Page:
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The books of both Praetorius and Mersenne have been published in facsimile and in English translation. Praetorius wrote De Organographia in his native German, rather than the Latin used in the first volume of the Syntagma Musicum. This was clearly done to allow the book a wider readership. Praetorius describes his work, to quote from David Crookes' English translation as, quote, "an elementary guide, to furnish an introduction, or, as it were, a foundation stone, on which other more excellent musicians might go on building the entire structure". Unquote. His audience is explicitly described as being "makers and players of organs and instruments...". Elsewhere in his introduction Praetorius provides a timely reminder that he, quote, "may have gone astray or written something absurd...". Unquote.
The purpose of his writing has therefore been clearly explained, and may crudely be defined in twentienth century terms as a general coffee table book, albeit one written by a knowledgeable practical musician and theorist; aimed at an informed readership. His indefatigable work in various fields explains the delay with the publication of the plates, which did not appear until shortly before his death, some two years after the first edition of De Organographia.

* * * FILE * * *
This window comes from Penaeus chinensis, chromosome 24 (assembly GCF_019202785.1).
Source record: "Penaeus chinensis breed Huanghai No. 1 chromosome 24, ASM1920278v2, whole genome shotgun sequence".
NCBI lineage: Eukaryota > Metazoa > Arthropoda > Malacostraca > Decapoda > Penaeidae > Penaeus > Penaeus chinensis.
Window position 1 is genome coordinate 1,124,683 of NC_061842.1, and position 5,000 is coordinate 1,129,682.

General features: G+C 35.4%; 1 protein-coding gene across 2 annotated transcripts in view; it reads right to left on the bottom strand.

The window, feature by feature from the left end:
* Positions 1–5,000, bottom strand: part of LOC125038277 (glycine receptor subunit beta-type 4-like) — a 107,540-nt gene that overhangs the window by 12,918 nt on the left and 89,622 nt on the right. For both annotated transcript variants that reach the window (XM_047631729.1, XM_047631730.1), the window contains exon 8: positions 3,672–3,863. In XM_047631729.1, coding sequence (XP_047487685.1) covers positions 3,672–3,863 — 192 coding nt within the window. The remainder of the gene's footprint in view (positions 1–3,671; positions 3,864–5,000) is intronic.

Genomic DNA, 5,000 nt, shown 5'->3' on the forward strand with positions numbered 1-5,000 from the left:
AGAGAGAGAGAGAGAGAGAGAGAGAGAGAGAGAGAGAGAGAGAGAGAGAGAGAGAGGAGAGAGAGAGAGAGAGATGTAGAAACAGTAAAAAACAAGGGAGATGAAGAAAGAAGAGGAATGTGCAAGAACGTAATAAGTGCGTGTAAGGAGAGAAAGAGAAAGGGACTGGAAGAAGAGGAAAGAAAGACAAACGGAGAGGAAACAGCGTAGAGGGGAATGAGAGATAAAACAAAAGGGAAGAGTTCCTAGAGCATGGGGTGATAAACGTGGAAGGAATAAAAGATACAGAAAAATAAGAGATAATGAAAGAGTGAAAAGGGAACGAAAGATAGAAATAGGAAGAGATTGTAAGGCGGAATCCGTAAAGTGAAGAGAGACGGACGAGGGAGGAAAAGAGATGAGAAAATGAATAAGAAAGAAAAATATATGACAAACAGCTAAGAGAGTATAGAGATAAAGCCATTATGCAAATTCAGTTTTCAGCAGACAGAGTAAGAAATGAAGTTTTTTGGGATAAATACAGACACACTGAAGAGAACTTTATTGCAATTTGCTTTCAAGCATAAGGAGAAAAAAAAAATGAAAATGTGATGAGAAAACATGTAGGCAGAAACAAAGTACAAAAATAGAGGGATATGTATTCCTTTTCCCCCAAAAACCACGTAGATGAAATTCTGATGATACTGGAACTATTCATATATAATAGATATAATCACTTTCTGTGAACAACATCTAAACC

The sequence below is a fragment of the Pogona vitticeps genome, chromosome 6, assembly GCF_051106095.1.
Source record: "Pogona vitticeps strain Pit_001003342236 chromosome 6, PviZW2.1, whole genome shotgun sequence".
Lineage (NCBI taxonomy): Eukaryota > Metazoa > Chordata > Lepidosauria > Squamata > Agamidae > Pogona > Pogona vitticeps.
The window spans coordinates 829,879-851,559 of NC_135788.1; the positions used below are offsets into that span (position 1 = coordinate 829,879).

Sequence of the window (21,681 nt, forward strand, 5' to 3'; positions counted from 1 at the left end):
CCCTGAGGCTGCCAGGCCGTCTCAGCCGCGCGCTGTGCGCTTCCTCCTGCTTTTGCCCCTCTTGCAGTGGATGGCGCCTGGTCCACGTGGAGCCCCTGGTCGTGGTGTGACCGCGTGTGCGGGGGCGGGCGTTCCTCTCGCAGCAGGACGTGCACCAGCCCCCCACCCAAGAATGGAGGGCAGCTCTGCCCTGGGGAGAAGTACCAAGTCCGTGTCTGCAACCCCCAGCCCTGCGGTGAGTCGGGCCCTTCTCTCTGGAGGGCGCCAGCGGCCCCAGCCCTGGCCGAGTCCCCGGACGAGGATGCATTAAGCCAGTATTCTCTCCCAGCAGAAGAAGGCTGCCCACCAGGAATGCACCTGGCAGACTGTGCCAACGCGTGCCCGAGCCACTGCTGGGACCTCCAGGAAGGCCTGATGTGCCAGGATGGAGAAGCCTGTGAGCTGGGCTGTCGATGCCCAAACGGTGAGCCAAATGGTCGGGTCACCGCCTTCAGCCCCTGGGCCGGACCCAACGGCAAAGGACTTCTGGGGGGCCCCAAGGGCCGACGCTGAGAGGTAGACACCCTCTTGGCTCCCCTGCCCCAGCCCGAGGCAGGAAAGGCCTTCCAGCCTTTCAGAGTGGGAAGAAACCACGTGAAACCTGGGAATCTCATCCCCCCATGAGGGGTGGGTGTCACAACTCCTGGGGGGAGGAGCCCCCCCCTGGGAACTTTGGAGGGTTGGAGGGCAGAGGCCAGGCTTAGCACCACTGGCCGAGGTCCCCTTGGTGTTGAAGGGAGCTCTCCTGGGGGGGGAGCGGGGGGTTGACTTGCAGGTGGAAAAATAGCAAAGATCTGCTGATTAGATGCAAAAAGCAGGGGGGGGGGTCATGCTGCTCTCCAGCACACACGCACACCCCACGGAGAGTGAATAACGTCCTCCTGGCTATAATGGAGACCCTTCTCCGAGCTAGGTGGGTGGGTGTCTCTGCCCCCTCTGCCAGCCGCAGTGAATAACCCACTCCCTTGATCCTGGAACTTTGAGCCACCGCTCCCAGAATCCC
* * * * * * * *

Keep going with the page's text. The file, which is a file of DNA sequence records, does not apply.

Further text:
Mersenne, on the other hand, was a mathematician, although music is featured heavily in his writings. This mathematical background is prominent throughout Harmonie Universelle, occasionally to the detriment of the book when viewed merely as a study of musical instruments. It should be pointed out, however, that Mersenne did not intend it to be a simple instrument study. To quote from him, using the English translation by Roger Chapman, the books of instruments are, quote, "the fruit of the other parts of harmony, since they put into practice and reveal in a thousand ways what is most agreeable in it". Unquote. This indicates what Mersenne thought of as the most important element of his study - harmony - be it of music, tuning or whatever. This theoretical viewpoint is essentially the opposite of the practically minded intentions of Praetorius.
Unlike Praetorius and Mersenne, Talbot's work exists only in the form of notes, clearly a work in progress complete with numerous crossings-out and additions. His manuscript - 241 pages of which have writing on them - survives in the library of Christchurch, Oxford, catalogued as Music Manuscript number 1187.
Talbot left no clear indications of his purpose or eventual intentions, although I believe they can be clearly inferred.